If you walked into a restaurant and you said, “Hi, can I be seated?” and nobody talked to you, or you had a complaint and the person at the front desk just ignored you and didn’t engage at all, that would look bad if a bunch of people were there and they just stared at you and didn’t speak back. The same thing exists on review sites.
If somebody is complaining to you, you have to say something back to them. Because people are watching. You can’t just look at them in the eyes and just hope that they’ll walk away. You have to engage, you have to respond, just like you would if they walked into your business from a storefront perspective. That’s where you have to start.
On the best advice for B2B review management and marketing
Garrett: This is awesome. It’s so useful. It really is this disruptive game-changing buyer’s journey for B2B.
To finish up, if you had one piece of information, one piece of advice for a B2B organization that’s starting their reputation management, review management, what’s the most important thing they should know?
Ross: I think the number one thing is to go into this egoless.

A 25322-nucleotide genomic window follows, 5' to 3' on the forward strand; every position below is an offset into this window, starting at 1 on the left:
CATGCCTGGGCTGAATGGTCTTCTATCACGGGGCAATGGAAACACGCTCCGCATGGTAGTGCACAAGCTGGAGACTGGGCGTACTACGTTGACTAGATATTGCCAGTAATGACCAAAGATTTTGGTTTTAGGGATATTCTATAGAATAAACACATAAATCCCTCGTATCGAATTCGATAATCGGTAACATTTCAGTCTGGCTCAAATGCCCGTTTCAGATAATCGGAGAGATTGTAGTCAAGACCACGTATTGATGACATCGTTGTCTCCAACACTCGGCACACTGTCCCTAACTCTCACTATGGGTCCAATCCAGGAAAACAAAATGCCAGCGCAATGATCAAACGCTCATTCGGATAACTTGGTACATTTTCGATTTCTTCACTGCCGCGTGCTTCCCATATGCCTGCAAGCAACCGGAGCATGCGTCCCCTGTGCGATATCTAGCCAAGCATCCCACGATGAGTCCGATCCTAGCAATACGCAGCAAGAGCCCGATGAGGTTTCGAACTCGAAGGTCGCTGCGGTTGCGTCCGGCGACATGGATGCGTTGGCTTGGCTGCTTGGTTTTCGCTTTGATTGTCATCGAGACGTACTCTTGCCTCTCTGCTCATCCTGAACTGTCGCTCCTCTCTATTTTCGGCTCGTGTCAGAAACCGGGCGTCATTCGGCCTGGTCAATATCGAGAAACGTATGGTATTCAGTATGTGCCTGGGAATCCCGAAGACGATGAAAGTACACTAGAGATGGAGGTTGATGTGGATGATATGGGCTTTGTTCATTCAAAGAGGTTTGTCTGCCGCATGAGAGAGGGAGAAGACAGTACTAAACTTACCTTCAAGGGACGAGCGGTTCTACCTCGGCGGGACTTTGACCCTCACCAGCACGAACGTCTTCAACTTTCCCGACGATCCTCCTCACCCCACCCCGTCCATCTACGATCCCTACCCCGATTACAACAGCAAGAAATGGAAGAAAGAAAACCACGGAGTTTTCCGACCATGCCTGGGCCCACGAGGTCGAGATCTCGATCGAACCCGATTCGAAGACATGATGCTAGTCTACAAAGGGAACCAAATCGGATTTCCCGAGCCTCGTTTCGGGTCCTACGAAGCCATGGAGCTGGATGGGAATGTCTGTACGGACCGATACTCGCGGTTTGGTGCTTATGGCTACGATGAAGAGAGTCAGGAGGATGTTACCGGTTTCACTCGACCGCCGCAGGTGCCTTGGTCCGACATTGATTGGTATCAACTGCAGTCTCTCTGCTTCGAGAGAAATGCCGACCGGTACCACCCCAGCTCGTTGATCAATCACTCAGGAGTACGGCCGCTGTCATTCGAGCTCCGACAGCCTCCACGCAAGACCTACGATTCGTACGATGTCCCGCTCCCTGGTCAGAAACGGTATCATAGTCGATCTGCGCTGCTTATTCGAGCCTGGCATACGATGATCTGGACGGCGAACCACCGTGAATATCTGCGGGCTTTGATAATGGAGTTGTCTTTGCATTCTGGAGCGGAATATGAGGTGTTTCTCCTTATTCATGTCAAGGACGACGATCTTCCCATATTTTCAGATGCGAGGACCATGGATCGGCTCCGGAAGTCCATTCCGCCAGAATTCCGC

That might seem a little fluffy and it’s not very tactical, but it never feels good to have somebody say something negative about you. It can strike your ego and it can make you feel uncomfortable. But it is very important for you to go into this without any ego and just accept the fact that people are talking about you. People are talking about your business, talking about what you’ve built, and you need to take that at face value and try to understand what is it that you can do with this feedback to improve your business, to improve your organization, and even to improve your culture when you get into things like Glassdoor where reviews are happening for CEOs.